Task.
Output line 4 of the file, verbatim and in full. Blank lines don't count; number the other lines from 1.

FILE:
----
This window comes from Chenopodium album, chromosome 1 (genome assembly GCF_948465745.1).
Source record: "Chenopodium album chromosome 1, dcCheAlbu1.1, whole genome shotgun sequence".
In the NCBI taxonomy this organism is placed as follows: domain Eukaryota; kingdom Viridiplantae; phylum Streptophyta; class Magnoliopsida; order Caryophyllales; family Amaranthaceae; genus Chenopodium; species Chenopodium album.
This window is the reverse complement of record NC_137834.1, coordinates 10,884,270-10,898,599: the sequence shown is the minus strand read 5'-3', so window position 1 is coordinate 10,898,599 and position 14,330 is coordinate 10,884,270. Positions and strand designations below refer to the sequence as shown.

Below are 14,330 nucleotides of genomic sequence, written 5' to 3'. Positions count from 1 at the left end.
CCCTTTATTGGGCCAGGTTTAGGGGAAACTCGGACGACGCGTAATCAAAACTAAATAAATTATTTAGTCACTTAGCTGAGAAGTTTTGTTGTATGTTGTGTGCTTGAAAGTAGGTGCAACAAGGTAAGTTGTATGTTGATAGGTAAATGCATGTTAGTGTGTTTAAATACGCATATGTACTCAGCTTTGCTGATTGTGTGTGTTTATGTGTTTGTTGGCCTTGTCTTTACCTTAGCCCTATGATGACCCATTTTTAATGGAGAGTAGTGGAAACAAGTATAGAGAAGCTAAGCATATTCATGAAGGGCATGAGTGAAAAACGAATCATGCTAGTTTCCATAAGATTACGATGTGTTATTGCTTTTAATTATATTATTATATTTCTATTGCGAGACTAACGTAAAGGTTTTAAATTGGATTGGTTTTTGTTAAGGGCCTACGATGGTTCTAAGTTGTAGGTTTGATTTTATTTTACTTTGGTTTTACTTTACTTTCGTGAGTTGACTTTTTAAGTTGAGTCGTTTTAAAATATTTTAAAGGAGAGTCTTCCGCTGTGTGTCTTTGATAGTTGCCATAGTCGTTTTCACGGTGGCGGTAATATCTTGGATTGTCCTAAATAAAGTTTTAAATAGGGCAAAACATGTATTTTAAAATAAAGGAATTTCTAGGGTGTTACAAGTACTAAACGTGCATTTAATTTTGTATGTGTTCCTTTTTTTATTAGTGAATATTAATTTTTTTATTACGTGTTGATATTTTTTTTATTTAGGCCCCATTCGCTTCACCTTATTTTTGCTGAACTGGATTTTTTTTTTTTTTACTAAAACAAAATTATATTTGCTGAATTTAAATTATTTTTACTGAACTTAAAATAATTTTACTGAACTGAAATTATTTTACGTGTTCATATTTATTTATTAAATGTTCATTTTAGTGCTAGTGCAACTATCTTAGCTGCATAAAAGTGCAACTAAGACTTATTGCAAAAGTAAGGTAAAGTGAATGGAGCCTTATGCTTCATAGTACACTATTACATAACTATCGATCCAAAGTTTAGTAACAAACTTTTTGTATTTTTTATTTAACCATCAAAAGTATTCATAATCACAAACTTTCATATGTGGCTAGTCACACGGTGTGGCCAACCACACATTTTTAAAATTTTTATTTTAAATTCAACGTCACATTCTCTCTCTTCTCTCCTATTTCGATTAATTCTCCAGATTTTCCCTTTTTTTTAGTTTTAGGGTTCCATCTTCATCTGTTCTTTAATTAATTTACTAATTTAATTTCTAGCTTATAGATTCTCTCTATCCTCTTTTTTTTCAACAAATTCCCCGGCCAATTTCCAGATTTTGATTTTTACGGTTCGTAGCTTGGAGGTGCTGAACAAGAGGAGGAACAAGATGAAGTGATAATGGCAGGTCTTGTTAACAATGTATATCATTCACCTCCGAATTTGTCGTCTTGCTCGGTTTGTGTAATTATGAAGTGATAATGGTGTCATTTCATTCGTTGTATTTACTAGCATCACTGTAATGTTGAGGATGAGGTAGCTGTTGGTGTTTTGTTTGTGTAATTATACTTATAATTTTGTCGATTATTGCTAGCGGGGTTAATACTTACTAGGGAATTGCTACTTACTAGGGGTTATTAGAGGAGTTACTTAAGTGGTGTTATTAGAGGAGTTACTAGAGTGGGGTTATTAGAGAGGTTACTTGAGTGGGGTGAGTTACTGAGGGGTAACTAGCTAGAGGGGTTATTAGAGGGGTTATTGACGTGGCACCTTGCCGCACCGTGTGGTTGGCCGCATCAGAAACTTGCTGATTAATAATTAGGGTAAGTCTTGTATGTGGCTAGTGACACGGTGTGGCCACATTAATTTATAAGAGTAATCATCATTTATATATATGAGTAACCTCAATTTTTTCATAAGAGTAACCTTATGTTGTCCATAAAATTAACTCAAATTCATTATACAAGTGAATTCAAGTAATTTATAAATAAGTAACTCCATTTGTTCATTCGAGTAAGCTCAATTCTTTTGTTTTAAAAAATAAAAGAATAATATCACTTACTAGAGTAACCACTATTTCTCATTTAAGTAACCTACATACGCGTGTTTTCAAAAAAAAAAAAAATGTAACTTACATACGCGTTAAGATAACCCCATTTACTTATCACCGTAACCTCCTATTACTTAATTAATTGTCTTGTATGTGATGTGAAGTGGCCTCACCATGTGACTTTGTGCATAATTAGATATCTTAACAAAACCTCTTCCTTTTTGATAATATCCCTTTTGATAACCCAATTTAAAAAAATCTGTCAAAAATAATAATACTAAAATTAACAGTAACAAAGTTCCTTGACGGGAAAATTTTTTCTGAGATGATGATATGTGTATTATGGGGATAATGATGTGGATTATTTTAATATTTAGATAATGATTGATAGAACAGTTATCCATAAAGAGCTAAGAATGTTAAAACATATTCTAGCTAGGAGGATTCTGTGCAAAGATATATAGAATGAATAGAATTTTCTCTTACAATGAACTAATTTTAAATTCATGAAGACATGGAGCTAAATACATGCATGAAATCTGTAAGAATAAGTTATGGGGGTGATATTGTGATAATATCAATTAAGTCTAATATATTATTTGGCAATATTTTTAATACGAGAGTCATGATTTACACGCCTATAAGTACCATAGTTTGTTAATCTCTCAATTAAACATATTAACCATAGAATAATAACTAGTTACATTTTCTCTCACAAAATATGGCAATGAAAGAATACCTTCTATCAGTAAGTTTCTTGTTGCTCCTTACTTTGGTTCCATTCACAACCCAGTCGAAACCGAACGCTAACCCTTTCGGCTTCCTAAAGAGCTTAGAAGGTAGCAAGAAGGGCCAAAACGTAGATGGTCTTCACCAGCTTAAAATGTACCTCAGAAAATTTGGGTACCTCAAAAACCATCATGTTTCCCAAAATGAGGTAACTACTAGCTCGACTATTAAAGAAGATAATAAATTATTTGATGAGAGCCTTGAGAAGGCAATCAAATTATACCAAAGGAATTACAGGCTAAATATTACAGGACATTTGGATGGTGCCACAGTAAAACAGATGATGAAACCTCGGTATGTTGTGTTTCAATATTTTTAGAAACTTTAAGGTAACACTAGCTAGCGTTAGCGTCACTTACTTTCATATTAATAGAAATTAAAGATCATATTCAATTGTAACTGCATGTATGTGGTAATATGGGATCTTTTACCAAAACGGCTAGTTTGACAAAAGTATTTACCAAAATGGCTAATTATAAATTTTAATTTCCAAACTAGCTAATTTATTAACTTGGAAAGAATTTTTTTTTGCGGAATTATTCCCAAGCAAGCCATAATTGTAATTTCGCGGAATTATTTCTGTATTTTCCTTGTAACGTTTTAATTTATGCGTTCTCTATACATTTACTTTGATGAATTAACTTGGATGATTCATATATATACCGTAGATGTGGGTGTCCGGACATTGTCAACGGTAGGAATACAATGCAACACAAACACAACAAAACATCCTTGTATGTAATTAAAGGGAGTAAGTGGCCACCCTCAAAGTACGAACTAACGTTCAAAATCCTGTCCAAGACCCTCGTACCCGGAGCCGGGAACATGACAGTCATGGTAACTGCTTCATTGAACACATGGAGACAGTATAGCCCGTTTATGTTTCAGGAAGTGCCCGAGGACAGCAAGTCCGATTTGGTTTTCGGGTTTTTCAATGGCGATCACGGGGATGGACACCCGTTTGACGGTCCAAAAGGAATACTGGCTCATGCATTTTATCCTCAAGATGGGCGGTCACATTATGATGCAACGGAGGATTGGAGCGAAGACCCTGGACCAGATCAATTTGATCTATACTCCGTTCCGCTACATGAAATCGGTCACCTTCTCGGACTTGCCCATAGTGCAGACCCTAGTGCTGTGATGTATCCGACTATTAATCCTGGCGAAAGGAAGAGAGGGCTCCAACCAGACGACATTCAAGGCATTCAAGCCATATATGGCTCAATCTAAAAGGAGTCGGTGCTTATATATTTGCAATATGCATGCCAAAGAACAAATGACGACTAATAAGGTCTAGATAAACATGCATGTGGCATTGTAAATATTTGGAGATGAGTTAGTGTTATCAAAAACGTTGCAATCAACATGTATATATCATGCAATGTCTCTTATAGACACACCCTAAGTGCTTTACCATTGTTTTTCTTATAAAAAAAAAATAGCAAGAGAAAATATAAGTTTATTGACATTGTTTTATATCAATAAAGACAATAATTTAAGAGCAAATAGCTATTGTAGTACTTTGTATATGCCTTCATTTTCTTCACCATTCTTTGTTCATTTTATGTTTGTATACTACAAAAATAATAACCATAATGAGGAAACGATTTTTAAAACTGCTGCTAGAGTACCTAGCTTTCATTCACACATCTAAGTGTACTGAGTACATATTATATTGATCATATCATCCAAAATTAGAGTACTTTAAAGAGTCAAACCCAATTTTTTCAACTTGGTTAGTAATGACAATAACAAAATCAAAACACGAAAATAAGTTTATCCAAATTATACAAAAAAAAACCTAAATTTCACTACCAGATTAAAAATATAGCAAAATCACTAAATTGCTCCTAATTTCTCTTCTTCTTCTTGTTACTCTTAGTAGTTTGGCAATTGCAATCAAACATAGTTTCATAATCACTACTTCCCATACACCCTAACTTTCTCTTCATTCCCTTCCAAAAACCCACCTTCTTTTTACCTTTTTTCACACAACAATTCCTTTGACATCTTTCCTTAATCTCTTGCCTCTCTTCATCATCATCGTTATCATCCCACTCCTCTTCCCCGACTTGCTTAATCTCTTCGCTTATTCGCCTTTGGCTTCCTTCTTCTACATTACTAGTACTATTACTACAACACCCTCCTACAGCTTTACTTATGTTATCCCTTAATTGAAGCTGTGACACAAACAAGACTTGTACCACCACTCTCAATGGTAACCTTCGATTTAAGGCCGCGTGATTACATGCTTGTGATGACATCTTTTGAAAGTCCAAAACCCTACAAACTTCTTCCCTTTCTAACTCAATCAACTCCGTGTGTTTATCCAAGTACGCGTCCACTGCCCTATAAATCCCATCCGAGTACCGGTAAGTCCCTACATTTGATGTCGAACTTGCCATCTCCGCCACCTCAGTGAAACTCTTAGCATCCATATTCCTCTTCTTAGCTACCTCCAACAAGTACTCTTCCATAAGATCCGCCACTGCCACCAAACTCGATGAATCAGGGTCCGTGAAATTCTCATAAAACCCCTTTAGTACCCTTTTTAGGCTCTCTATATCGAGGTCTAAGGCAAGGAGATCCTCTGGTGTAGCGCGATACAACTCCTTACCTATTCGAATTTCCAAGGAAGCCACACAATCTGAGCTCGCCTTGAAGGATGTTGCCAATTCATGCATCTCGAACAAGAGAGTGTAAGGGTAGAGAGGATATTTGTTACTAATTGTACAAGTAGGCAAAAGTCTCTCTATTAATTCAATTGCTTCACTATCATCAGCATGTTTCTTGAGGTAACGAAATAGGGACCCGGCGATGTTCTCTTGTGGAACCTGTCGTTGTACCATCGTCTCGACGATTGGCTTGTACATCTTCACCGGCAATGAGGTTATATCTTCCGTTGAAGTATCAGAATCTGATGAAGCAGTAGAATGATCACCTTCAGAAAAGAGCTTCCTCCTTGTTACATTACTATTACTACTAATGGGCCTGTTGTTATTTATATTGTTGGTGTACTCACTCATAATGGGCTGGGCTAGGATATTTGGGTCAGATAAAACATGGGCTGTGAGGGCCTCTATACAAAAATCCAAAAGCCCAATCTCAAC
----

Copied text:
This window is the reverse complement of record NC_137834.1, coordinates 10,884,270-10,898,599: the sequence shown is the minus strand read 5'-3', so window position 1 is coordinate 10,898,599 and position 14,330 is coordinate 10,884,270. Positions and strand designations below refer to the sequence as shown.